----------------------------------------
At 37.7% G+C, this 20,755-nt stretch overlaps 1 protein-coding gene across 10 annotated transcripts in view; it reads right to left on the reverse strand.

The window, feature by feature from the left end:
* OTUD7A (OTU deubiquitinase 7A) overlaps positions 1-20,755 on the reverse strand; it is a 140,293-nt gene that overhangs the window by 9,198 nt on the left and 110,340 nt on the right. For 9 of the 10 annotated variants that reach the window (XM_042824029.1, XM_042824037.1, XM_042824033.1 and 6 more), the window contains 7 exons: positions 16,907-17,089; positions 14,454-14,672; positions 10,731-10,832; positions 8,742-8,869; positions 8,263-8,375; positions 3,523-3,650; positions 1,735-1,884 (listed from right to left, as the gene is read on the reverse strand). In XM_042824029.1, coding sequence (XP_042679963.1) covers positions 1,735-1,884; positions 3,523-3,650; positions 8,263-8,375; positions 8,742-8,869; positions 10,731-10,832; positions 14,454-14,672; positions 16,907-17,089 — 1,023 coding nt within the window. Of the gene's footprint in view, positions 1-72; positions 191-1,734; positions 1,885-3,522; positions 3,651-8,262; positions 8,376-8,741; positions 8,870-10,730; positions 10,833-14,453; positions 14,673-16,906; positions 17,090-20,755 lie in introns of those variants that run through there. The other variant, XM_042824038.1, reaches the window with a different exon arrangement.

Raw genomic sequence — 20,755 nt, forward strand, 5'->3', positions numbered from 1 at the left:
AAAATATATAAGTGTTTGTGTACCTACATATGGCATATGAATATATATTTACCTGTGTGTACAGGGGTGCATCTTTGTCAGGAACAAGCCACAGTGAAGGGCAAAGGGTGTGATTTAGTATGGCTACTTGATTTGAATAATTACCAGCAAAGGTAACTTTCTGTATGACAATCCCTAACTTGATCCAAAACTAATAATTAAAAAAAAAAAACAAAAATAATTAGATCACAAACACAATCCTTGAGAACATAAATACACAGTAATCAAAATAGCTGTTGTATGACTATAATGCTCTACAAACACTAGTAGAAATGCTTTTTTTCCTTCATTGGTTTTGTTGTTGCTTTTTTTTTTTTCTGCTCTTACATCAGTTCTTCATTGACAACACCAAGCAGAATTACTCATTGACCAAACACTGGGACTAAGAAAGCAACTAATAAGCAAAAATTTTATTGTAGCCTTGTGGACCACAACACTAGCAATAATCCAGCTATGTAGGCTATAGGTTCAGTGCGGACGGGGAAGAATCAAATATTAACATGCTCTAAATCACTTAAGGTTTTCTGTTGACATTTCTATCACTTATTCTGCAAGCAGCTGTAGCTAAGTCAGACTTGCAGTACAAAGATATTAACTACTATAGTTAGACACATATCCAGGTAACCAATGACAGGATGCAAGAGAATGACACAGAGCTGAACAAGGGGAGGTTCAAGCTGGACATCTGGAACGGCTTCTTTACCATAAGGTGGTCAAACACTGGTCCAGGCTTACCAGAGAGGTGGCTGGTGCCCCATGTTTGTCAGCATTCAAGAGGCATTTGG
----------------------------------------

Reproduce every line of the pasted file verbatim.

At 37.7% G+C, this 20,755-nt stretch overlaps 1 protein-coding gene across 10 annotated transcripts in view; it reads right to left on the reverse strand.

The window, feature by feature from the left end:
* OTUD7A (OTU deubiquitinase 7A) overlaps positions 1-20,755 on the reverse strand; it is a 140,293-nt gene that overhangs the window by 9,198 nt on the left and 110,340 nt on the right. For 9 of the 10 annotated variants that reach the window (XM_042824029.1, XM_042824037.1, XM_042824033.1 and 6 more), the window contains 7 exons: positions 16,907-17,089; positions 14,454-14,672; positions 10,731-10,832; positions 8,742-8,869; positions 8,263-8,375; positions 3,523-3,650; positions 1,735-1,884 (listed from right to left, as the gene is read on the reverse strand). In XM_042824029.1, coding sequence (XP_042679963.1) covers positions 1,735-1,884; positions 3,523-3,650; positions 8,263-8,375; positions 8,742-8,869; positions 10,731-10,832; positions 14,454-14,672; positions 16,907-17,089 — 1,023 coding nt within the window. Of the gene's footprint in view, positions 1-72; positions 191-1,734; positions 1,885-3,522; positions 3,651-8,262; positions 8,376-8,741; positions 8,870-10,730; positions 10,833-14,453; positions 14,673-16,906; positions 17,090-20,755 lie in introns of those variants that run through there. The other variant, XM_042824038.1, reaches the window with a different exon arrangement.

Raw genomic sequence — 20,755 nt, forward strand, 5'->3', positions numbered from 1 at the left:
AAAATATATAAGTGTTTGTGTACCTACATATGGCATATGAATATATATTTACCTGTGTGTACAGGGGTGCATCTTTGTCAGGAACAAGCCACAGTGAAGGGCAAAGGGTGTGATTTAGTATGGCTACTTGATTTGAATAATTACCAGCAAAGGTAACTTTCTGTATGACAATCCCTAACTTGATCCAAAACTAATAATTAAAAAAAAAAAACAAAAATAATTAGATCACAAACACAATCCTTGAGAACATAAATACACAGTAATCAAAATAGCTGTTGTATGACTATAATGCTCTACAAACACTAGTAGAAATGCTTTTTTTCCTTCATTGGTTTTGTTGTTGCTTTTTTTTTTTTCTGCTCTTACATCAGTTCTTCATTGACAACACCAAGCAGAATTACTCATTGACCAAACACTGGGACTAAGAAAGCAACTAATAAGCAAAAATTTTATTGTAGCCTTGTGGACCACAACACTAGCAATAATCCAGCTATGTAGGCTATAGGTTCAGTGCGGACGGGGAAGAATCAAATATTAACATGCTCTAAATCACTTAAGGTTTTCTGTTGACATTTCTATCACTTATTCTGCAAGCAGCTGTAGCTAAGTCAGACTTGCAGTACAAAGATATTAACTACTATAGTTAGACACATATCCAGGTAACCAATGACAGGATGCAAGAGAATGACACAGAGCTGAACAAGGGGAGGTTCAAGCTGGACATCTGGAACGGCTTCTTTACCATAAGGTGGTCAAACACTGGTCCAGGCTTACCAGAGAGGTGGCTGGTGCCCCATGTTTGTCAGCATTCAAGAGGCATTTGG